How Does the Rotator Cuff Stabilize the Shoulder?

Written by Ensley Alden, Beth’s 12’s SoCal

(With help from Gwen Alden, PT/Owner HealthWest Therapy)

The shoulder is made up of many parts. Muscles and nerves work together to help it move. There are four muscles that make up the rotator cuff: the Subscapularis, the Supraspinatus, the Infraspinatus, and the Teres Minor. These four muscles help perform daily activities.

Structure

The four important muscles in the rotator cuff work together to move the arm in many different directions, hence it’s name. Each muscle of the rotator cuff meet at the scapula, then connected with the humerus.

The Subscapularis, along with the upper and lower subscapular nerves connect from one side of the scapula to stabilize the humerus in the glenoid cavity. The Supraspinatus lies on the upper part of the scapula and attaches to the greater tubercle of the humerus. The Infraspinatus inserts in the middle of the humerus and allows the arm to move laterally. Finally, the Teres Minor borders the scapula which then connects to the lowest point on the humerus.

All four rotator cuff muscles play a role in when and how the arm moves. Together they stabilize the upper arm bone, the GH joint (Shoulder), and provide the wide range of motion the shoulder should be able to move.

 Injuries

The shoulder or rotator cuff is a common area to have injuries, especially if you play sports like volleyball, frequently pitch a baseball, or swing a tennis racket. This constant movement can make cartilage wear down and result in replacement of what was needed to prevent friction. The most common injuries can be from a tear in any of the muscles that make up the shoulder, really. Although it a tear usually occurs in the rotator cuff, it can also happen on the outer layer of muscle that protects the rotator cuff.

Various jobs that require reaching overhead for an extended amount of time can damage the shoulder with the repeated motion. These jobs can be similar to being a carpenter or painter.

More common injuries include RT tendonitis, RT Tendonosis, and impingement. Tendonitis usually occurs in athletes like Volleyball players, Soft/Baseball pitchers, and Swimmers. This is basically overusage of the shoulder. Tendonosis symptoms can come slowly and make one feel uncomfortable. This pain can go all the way down to your elbow. Simple things can hurt your shoulder like reaching for something that is in front of you or extending it to the side. Impingement occurs when a muscle in the RT swells and cramps up the space in between the arm and shoulder bones. If the upper arm starts to have cramps or little movements are shocking it, be honest to your doctor or physical therapist so you can seek help immediately. Not treating it in time may result in the injury becoming worse or never being able to work the same again.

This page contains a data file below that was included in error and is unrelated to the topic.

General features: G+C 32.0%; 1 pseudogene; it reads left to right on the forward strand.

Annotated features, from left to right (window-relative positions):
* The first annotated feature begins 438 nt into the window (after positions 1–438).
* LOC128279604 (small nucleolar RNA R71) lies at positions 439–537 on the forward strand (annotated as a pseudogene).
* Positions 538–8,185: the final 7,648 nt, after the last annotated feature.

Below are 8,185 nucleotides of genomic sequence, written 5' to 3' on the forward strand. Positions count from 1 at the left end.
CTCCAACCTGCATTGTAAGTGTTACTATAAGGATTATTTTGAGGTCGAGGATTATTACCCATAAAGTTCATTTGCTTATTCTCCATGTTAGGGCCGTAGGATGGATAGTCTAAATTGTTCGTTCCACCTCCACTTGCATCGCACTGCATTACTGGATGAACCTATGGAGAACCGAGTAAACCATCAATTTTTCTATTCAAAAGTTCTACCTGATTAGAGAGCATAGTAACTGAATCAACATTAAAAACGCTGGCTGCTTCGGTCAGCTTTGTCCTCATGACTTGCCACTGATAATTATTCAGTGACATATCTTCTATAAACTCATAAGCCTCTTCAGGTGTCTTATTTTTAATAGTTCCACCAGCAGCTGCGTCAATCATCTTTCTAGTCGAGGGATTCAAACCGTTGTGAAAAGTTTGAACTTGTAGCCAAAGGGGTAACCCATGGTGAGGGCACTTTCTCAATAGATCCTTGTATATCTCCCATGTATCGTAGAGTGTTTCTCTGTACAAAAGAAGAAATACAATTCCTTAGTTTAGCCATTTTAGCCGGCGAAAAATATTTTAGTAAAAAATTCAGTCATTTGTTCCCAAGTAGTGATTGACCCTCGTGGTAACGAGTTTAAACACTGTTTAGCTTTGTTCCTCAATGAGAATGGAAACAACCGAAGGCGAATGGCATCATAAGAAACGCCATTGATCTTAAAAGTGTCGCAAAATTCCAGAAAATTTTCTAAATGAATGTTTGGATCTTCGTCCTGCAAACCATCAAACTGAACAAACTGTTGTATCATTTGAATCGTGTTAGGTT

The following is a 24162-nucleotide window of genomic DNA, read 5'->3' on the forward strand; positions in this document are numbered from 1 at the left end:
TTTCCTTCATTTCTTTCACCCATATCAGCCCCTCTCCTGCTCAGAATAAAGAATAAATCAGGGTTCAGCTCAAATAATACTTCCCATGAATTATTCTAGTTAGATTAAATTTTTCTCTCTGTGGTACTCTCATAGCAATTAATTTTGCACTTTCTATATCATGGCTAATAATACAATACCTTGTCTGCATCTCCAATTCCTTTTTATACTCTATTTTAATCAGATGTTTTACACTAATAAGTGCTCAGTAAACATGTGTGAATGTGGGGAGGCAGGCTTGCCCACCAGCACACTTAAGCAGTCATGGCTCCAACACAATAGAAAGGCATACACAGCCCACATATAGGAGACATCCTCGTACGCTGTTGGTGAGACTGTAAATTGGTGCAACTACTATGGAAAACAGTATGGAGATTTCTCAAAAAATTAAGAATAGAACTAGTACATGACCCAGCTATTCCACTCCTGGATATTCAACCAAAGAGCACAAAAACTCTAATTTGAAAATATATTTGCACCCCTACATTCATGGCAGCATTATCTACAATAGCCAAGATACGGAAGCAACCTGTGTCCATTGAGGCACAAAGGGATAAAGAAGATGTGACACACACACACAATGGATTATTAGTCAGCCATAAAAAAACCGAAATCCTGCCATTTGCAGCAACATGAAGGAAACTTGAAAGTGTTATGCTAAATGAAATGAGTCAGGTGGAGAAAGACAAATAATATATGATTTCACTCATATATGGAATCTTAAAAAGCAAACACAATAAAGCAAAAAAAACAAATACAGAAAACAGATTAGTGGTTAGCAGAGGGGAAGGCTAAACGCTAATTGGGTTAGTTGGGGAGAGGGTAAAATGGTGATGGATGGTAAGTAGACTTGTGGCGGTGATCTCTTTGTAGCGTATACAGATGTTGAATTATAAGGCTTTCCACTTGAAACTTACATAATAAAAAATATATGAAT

Falling on your side/shoulder can tear a tendon in the rotator cuff. Theses sort of injuries usually result in surgery, so don’t hesitate to talk to your doctor. Also, if a tendon in the rotator cuff is over extended or hyperextended too far, this can tear it.

Shoulder pain can mean different things at different ages. If the shoulder hurts at ages 15-30, it probably is in pain due to instability where the shoulder ligaments are loose. Older patients from the ages 30 and up suffer from degenerative problems in the shoulder.

Tears in tissue can gradually grow overtime. They start small, but to prevent further damage, rest, ice, and talk to your doctor. If there has been a tear for a while, it probably has turned into fat and is not capable to work like a muscle.

To find if you have an injury, a doctor will take an X-ray or MRI. Surgery can help if it’s absolutely needed. You should be honest about your injury.    

Physical Therapy exercises can improve flexibility and strength of the muscle surrounding the shoulder. Although the exercises can help restore strength, a major injury requires more attention.

Rehab

Surgical treatment is required if your pain/symptoms have gone on for 6-12 months, if you have a 3+ cm tear, or if you have significant weakness in your shoulder. Some symptoms of RT conditions are pain, and weakness. To get rid or reduce the pain level of the injury, you can rest, ice, and use pain relievers. These are all effective treatments. Steroid injections  helps if no other treatment is available or your pain doesn’t go away.

 A form of surgery is called Arthroscopic surgery. It involves small[few] incisions and a camera. No matter what type of surgery is performed on the injury, it is still required to get physical therapy after.

Another effective treatment is PT where one can receive Ultrasound, E-stim, massage, advice, and exercises.

There are some exercises that you can do to help build back strength. You can do external rotation, high-low rows, the reverse fly, all helping strengthen what’s weak. An exercise you can do to stretch the shoulder is called the crossover arm. You bring the arm across to the opposite side and hold with the other arm. The Pendulum: let the arm hang freely while the other is on a higher surface like a table/counter. Swing your arm in a circular motion, repeat. The passive internal rotation: hold a stick in front of your body, keep elbows on body and move horizontally.

All of these stretches somehow helps to restore strength and help recover from major or small injuries.

The rotator cuff is an important muscle that helps your arm become stronger, or weaker. It is important to any movement made by the shoulder. It is a vital element to what makes us able to reach for what we do.